By Alan Safdi, M.D., FACG
In November 2018, an article in the New England Journal of Medicine made headlines at CNN and other mainstream news outlets. A randomized sample of 25,000 patients seemed to show that vitamin D and omega-3 supplements do not prevent cancer or heart disease.
The VITAL Study enrolled 25,871 individuals, a large enough group to answer several research questions in one trial. For the omega-3 study, 12,933 individuals were assigned to the fish oil supplements and 12,938 to placebo. For the vitamin D part, 12,927 individuals were assigned to receive the study supplement and 12,944 people were given placebo. The dose of Vitamin D was 2,000 IU per day and the omega 3 intake was 1,000 mg (1 gram) per day. Unfortunately, the vitamin D dosage was not adjusted for blood levels, which is common in medical practice.
1,617 participants were diagnosed with cancer (793 taking vitamin D; 824 on placebo) during 5.3 years of follow-up. A major cardiovascular event occurred in 386 people taking marine n-3 (omega-3 fish oil) fatty acids versus 419 participants on placebo during 5.3 years of follow-up.
Now, let’s explore beyond the headlines. First, 5.3 years is a short time to look for cancer prevention. I typically do not recommend supplements, but other studies have shown benefits to vitamin D.
Previous research has suggested a link between high vitamin D levels and better survival rates in people going through breast cancer treatment. So, what about a possible decrease in the development of breast cancer? Prior researchers analyzed data from two randomized clinical trials with a total of 3,325 participants between them. They found that people with higher blood concentrations of the vitamin D biomarker were exposed to a significantly lower risk of breast cancer. They found that participants with blood levels of vitamin D (25(OH)D) that were above 60 nanograms per milliliter (ng/ml) had one-fifth the risk of breast cancer compared to those with less than 20 ng/ml.
Another prior study, the largest of its kind, showed that low levels of vitamin D are linked with a significant increase in colorectal cancer risk. Conversely, higher levels appear to offer protection.
The results of subgroup analyses in the VITAL study raised the possibility of differential effects on cancer incidence according to body mass index, with normal-weight participants who received vitamin D having a lower incidence of cancer than those who received placebo. Another very important factor is that omega-3s did happen to reduce total myocardial infarction [heart attacks] by 28%, with the greatest reductions in those with low dietary fish intake and in African Americans.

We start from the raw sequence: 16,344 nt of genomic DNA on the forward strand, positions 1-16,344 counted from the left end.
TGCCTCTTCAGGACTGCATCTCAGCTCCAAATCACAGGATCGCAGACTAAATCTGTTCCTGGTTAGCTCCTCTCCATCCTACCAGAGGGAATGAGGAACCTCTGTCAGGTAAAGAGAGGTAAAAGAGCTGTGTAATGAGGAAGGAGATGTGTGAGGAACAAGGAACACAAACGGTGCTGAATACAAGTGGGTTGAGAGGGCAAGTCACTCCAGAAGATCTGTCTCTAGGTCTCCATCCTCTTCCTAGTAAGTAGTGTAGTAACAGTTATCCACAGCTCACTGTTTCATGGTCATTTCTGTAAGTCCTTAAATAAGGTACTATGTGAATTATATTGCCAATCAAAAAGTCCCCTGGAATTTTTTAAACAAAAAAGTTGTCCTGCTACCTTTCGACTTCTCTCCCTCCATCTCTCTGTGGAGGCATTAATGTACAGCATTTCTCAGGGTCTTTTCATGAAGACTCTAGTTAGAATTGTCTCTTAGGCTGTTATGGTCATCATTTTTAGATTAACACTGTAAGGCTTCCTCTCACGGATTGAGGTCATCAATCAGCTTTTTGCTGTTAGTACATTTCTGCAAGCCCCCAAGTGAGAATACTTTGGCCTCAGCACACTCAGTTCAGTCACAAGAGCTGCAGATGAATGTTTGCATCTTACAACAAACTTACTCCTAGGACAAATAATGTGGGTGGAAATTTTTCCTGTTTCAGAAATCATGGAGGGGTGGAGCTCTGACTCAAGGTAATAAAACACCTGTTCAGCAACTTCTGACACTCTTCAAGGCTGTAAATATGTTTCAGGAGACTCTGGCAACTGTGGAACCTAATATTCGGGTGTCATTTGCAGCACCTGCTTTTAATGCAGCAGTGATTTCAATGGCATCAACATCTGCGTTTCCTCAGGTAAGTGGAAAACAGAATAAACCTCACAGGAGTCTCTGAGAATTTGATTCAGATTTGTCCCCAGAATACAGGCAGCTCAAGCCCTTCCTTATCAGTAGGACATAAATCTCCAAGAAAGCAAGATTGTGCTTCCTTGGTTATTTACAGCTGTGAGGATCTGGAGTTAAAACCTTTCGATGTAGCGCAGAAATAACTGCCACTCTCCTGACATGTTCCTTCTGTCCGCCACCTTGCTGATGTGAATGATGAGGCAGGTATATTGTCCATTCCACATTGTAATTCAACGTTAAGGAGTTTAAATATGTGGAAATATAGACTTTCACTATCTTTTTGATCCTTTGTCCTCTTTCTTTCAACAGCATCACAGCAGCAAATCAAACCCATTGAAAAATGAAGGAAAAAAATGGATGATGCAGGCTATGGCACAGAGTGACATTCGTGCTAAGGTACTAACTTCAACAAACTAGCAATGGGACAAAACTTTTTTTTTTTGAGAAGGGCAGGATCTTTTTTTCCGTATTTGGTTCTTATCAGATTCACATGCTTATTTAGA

Omega-3s may be of some benefit to vegetarians or people who do not like fish. In people who don’t eat the recommended one or two servings of omega rich fish a week, the supplements were linked to a 40% reduction in heart attacks. But for people who followed the recommendation, there was no such association.
In regard to cancer prevention, the study could have benefited significantly by a much longer duration. Having adequate blood (serum) vitamin D levels may be of benefit for colon and breast cancer prevention. Even this study may have shown some benefit in regard to cancer development with vitamin D in normal-weight individuals. If the vitamin D dose had been adjusted by blood levels, could we have seen more benefits? In my opinion, vitamin D supplements should be guided by blood tests.
There is no better supplement than a well-balanced Mediterranean-style diet and that should get you all the nutrients that you need to help protect against heart disease. Some of the key common characteristics of populations that live longest are predominantly plant-based diet, eat legumes and/or nuts and very little red meat. No smoking and live a very active lifestyle with vigorous social engagement (especially among other healthy people and empowered women), and maintain low stress levels.
Dr. Alan Safdi is past chairman of the Section of Gastroenterology at Deaconess Hospital and served as co-founder and president of the Ohio Gastroenterology and Liver Institute. Dr. Safdi is board certified in internal medicine and gastroenterology, and is a Fellow of the American College of Gastroenterology. He is former chairman of the Crohn’s and Colitis Medical Advisory Board in Cincinnati and still serves as president of Consultants for Clinical Research. He was also co-founder of eMerge Health Solutions, Consultants for Clinical Research, and outpatient GI and anesthesia programs.
The information included in my posts are for educational purposes only. It is not intended nor implied to be a substitute for professional medical advice. The reader should always consult his or her healthcare provider to determine the appropriateness of the information for their own situation or if they have any questions regarding a medical condition or treatment plan. Reading the information in my posts does not create a physician-patient relationship.
Alan V. Safdi MD, FACG